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Fortællinger fra Kreta | 63

Tales from Crete | 63

Fathers like to say to their children: "Look, when I was a child..." and then there is another story that it was so-and-so good or, as at this time of year, there was so-and-so much snow. For some reason, we humans feel like we always have to outdo each other, even outdo our children. I have no idea whether it is because we all have a primal human urge to assert ourselves, that we ourselves, because we have more experience and more years behind us, think we know better or are stronger at both this and that. But I have a clear feeling that almost everyone does it and I myself am one of them.

"Look, when I was a child, the piles of snow were several meters high and the spot cars in Copenhagen, where I was born, could not drive until the snow removal team consisting of several day laborers, as it was called then, came out with snow shovels and some huge old carts with iron wheels and shoveled the snow away and emptied directly into the sewer. What they couldn't quite get down there was collected in huge piles which were then loaded with the municipality's tractors with front shovels onto trucks and driven to Tuborg harbour, where they were dumped in the Øresund.

"Look, those were the times" one is tempted to say, but isn't that just pure nostalgia? We remember things the way we want and sometimes distort or embellish the truth, depending on what we want.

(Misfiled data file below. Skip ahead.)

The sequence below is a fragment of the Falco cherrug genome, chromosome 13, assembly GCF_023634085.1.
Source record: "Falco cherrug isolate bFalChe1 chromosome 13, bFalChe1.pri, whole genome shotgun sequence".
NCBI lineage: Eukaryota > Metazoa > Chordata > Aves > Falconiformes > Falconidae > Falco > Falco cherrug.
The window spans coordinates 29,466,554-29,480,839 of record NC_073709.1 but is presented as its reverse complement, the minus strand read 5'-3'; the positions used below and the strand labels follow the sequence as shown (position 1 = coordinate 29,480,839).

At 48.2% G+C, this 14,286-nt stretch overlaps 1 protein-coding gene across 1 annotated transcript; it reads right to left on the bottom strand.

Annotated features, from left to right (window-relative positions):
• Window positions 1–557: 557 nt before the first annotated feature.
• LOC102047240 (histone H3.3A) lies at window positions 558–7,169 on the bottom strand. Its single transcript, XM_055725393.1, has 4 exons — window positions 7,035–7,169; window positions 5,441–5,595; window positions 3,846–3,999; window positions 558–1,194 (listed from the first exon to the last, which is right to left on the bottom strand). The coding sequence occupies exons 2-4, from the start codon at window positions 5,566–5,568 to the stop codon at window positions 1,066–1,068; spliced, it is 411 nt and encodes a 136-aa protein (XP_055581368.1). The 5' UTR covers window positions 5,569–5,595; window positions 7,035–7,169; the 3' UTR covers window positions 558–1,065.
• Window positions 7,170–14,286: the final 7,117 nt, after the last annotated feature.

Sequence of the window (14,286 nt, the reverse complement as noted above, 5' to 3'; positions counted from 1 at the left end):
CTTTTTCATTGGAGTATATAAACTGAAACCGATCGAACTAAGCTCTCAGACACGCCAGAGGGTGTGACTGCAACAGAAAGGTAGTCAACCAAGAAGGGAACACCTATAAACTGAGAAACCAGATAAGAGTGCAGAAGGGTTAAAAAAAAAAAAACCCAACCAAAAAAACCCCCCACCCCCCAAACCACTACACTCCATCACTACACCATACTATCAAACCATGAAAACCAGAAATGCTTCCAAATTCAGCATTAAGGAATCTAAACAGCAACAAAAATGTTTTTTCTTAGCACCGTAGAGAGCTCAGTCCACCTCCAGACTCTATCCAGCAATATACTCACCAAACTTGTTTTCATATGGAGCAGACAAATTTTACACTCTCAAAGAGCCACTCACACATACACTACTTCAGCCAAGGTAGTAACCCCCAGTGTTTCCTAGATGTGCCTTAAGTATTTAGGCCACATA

"But look, when I was a child, there was snow" and that's not even a complete lie. In 1966, when I was 11 years old, it snowed heavily over the southern regions right up until April, where on April 14, snowdrifts several meters high could be measured. Less than three weeks later – on 3 May, 29 plus degrees were measured.

In 1969-1970 we had the longest and snowiest winter in Denmark. Back then we had local snow from November to May. In 1979, the amount of snow was spectacular. Bornholm, Møn and Lolland-Falster were buried in snow and in several places people were cut off from the outside world for days. In 1982 (when I was 27 years old) the frost closed safely, and a cold record was set in January, when DMI was able to record minus 31.2 degrees. At the time, I had a small trucking business, and was given the task of running a huge heating system for Danfoss in Als, which had to heat up their entire manufacturing building. It didn't quite make it on time, because the ferry between Halskov and Knudshoved, which was used at the time, froze immovably in the Great Belt and had to wait 11 hours for icebreakers to arrive and help the ferry land.

Well, but now it must be winter in Denmark before we can use all these somewhat useless comparisons. Personally, I hate winter and hate the dark time. I would much rather have sun, summer, warm and bright nights. It makes life a lot easier, I think. This morning when I was out walking with Raki (so not a bottle, but our dog Raki), it was pitch black and I almost fell several times, due to black ice on the path. Quirky but very appropriate expression; black ice, when it's just the surface that freezes on the asphalt so you can hardly see it. Not even Raki could see it, so it danced like Bambi on the ice until it found that it was better to walk beside the path, where only the grass was slightly frozen. Yes, it's that simple. We all learn from our own experiences, but rarely from those of others, and that's probably how it should be.

Have a nice weekend.

Tales from Crete | Elena's - The taste of Greece

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